We've already covered BATHING, SLEEPING, TRAVELING, FEEDING, CLOTHING and so today we'll focus on DRESSING.
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There are two methods for diapering: disposable and cloth. We have had experience with both methods, and so have a general idea of the needs for each.
The following items are based on our experience, and may not be your individual preferences as there are many, many different types of cloth diapers.
For additional information on selecting cloth diapers, I recommend reading the following blog post by Corner of Joy- "My Ideal Cloth Diaper Stashes for $100, $350, and $600" , "My Cloth Diaper Stash and Cloth Diaper Favorites", and "Everything You Need to Know to Cloth Diaper from Newborn to Toddler". Amy does a wonderful job at describing cloth diapering in easy to understand terms. I've really enjoyed reading her posts and using them as a guide.
- 24 diapers per child-
- newborn size x24- Newborn diapers may or may not be worth the investment. It depends on how big the baby is at birth or how fast he/she grows. I purchased Lil Joey 2 Pack All-In-One Cloth Diaper for my second child, and she wore them for just two weeks before moving up to the one size AIO. I ended up reselling them to purchase other items.
- one size x24- Desiring to keep cloth diapering as simple as possible, I purchased a set of BumGenius Freetime All in One Cloth Diaper. Unfortunately, we have had numerous problems with them and no longer use them. (See my note regarding detergents below!).
- night- We used HappyEndings "Night, Night" Charcoal Bamboo AIO Diaper for nighttime. It's super bulky but worked wonderfully, even for my heavy wetter.
- Pail Liners x2- At least two bags is helpful so that one can be in use while the other ones dry
- Diaper pail- We used a regular trash can with lid.
- Cloth Wipes- 30 ct.
- Cloth wipe solution + spray bottle- I've done a wet storage and dry storage method, and liked the dry storage the best. I dilute the solution and keep it in the spray bottle. When needed, I just sprayed the wipe until moist.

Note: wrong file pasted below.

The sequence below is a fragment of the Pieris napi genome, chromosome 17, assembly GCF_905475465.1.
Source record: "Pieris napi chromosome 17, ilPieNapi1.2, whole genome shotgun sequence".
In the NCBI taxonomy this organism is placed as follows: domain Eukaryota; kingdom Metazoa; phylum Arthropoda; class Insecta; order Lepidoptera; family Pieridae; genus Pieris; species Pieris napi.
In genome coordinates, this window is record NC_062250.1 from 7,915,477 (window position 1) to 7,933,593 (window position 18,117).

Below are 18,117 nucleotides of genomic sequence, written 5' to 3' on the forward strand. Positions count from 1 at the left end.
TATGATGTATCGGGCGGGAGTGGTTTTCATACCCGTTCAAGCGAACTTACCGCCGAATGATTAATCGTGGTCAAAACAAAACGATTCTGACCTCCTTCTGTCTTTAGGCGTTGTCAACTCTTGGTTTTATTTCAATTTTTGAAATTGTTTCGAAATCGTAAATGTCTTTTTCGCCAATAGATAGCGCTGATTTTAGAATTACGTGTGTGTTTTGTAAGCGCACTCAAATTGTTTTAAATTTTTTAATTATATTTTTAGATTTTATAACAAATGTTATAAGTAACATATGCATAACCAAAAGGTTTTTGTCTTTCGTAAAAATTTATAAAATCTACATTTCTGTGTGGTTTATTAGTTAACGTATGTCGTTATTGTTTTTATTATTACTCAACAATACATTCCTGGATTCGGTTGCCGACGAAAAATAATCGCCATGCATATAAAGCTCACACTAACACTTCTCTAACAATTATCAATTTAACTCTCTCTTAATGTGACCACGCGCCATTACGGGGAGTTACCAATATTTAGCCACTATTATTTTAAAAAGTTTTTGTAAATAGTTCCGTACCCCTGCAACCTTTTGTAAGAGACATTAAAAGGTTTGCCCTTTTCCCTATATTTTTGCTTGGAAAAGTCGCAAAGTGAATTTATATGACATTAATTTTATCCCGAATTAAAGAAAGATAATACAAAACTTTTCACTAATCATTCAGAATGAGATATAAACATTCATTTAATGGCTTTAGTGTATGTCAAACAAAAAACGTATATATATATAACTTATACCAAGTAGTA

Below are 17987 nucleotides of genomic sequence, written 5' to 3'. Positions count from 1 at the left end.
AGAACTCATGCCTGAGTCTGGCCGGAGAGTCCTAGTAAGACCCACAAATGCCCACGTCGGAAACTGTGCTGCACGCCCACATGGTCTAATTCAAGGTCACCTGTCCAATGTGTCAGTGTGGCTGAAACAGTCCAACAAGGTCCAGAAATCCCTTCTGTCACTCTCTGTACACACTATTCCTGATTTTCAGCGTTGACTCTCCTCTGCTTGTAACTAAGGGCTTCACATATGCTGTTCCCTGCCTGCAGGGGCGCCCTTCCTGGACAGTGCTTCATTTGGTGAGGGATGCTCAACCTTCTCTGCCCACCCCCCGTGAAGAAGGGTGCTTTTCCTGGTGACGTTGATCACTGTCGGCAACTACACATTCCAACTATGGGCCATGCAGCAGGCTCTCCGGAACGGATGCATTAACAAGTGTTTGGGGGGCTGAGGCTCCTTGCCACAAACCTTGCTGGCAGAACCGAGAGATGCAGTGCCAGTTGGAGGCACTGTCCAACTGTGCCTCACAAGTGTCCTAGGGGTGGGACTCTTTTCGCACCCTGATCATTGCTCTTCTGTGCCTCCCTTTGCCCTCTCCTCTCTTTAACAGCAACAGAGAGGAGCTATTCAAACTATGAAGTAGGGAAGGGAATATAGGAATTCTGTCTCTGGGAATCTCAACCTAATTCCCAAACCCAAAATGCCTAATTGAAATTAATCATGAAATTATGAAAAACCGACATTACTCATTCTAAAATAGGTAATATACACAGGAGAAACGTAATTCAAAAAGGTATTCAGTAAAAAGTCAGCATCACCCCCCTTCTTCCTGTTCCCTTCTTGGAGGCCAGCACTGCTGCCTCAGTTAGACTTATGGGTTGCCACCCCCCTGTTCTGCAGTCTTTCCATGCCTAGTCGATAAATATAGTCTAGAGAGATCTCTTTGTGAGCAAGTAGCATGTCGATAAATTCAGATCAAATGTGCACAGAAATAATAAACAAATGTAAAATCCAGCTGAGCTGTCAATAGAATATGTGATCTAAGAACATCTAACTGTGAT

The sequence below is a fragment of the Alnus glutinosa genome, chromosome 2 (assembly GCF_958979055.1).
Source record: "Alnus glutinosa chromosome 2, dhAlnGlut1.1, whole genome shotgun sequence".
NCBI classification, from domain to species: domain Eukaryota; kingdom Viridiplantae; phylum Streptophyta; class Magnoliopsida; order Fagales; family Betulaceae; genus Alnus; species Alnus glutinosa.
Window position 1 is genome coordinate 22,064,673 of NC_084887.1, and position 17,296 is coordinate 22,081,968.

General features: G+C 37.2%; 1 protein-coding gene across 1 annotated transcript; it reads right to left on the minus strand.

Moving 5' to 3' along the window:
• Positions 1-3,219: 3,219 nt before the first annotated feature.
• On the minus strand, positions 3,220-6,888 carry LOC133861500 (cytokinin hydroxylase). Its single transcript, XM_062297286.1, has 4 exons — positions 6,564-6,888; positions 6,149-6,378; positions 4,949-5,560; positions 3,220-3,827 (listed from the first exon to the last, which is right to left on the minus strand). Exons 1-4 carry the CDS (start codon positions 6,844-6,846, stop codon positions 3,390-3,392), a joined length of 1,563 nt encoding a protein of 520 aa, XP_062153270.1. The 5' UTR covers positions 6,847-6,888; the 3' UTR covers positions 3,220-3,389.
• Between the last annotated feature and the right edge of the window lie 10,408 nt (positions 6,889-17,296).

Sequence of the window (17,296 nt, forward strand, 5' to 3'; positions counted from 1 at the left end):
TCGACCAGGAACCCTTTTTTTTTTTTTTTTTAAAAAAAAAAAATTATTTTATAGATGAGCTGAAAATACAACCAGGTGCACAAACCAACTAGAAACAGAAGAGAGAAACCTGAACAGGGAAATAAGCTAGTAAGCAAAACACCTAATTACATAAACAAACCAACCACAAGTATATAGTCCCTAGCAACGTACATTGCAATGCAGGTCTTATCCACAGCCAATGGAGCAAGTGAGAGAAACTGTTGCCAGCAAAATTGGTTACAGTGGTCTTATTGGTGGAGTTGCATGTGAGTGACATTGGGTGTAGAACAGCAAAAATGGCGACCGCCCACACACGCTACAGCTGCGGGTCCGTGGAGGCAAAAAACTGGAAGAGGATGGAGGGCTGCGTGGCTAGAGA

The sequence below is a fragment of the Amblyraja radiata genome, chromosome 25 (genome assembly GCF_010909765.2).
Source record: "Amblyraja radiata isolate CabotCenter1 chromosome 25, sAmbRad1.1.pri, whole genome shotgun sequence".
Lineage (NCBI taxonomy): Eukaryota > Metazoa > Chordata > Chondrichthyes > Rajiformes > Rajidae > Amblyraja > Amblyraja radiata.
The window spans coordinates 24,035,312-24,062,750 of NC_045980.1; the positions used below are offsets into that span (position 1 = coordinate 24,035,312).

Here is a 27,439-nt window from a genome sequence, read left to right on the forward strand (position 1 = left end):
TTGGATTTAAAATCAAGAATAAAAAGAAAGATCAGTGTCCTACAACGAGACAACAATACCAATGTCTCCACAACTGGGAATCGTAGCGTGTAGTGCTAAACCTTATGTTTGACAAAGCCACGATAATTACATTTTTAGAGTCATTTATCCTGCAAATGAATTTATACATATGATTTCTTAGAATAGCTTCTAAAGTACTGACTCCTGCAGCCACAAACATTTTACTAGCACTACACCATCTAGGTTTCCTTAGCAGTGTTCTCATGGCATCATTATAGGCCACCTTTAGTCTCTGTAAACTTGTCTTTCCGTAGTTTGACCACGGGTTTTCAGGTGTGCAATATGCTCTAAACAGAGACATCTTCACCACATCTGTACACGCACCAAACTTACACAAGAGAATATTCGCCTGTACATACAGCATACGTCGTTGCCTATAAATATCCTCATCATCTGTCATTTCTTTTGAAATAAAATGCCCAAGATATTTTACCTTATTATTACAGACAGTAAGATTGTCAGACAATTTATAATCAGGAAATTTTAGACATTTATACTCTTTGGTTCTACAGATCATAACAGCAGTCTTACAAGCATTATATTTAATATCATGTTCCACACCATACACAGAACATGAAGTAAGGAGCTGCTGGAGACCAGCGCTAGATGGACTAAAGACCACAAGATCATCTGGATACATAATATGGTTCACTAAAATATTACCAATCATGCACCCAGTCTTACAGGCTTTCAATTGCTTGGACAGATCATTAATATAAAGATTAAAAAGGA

- Cloth diaper detergent- I've used a variety of diaper detergents: Bumgenius, Charlie's Soap and Rockin Green. Unfortunately, I learned a hard lesson in cloth diaper detergents. I noticed the PUL of our diapers no longer being waterproof. I contacted the manufacturer, and was informed that they've had multiple reports of the same issue after use of Rockin Green detergent. So, our entire stash was ruined and now worthless due to a detergent that clearly states is safe for cloth diapers. When it comes to detergents, I highly recommend contacting the diaper manufacturer to ask if they are aware of any issues with any detergents.
After the demise of our cloth diapers, I began using disposable products. I pains me to buy and throw away these items. However, it also pains me to have hundreds of dollars in cloth diapers that are now worthless, or spend hundreds more replacing our stash. So, for the time being we're using disposables.
- newborn- Huggies Little Snugglers Diapers
- These were the diapers we first used while in the NICU with Tennyson. They were the most trim and provided the best fit. They are more expensive than other brands, but it was a cost I was okay with considering we didn't use them long.
- Larger sizes-Luvs Ultra Leakguards Diapers
- These are the least expensive (not including store brand) and yet the highest quality. Tennyson would wet through everything, even as an infant. Then, we switched to Luvs and we've not had a problem since.
- Wipes- Huggies Natural Care Baby Wipes
- These were the wipes we first used while in the NICU. We tried other brands, but encountered some being more paper-like than cloth-like and others being rather soapy. These have been perfectly balanced in material and consistency.
- Diaper pail-
- I purchased a couple of Diaper Genie pails on consignment. I've come to not like these pails one bit. They're large (ie smelly with that many diapers) and depend on expensive bag refills. I recommend something smaller and able to be used with regular trash bags, such as this one by Baby Trend.. Fortunately, I paid very little for both of our pails and may replace them in the future.
- Travel Diaper Disposal Bags- These are are lovely token of common courtesy when needing to dispose of a stinky diaper when out of the house (especially while at someone else's home!).
Both methods- changing pad x2.
- Our diaper bag came with one pad. I sewed another one for use in other rooms in our home besides the one with the changing table.
- healthcare/ grooming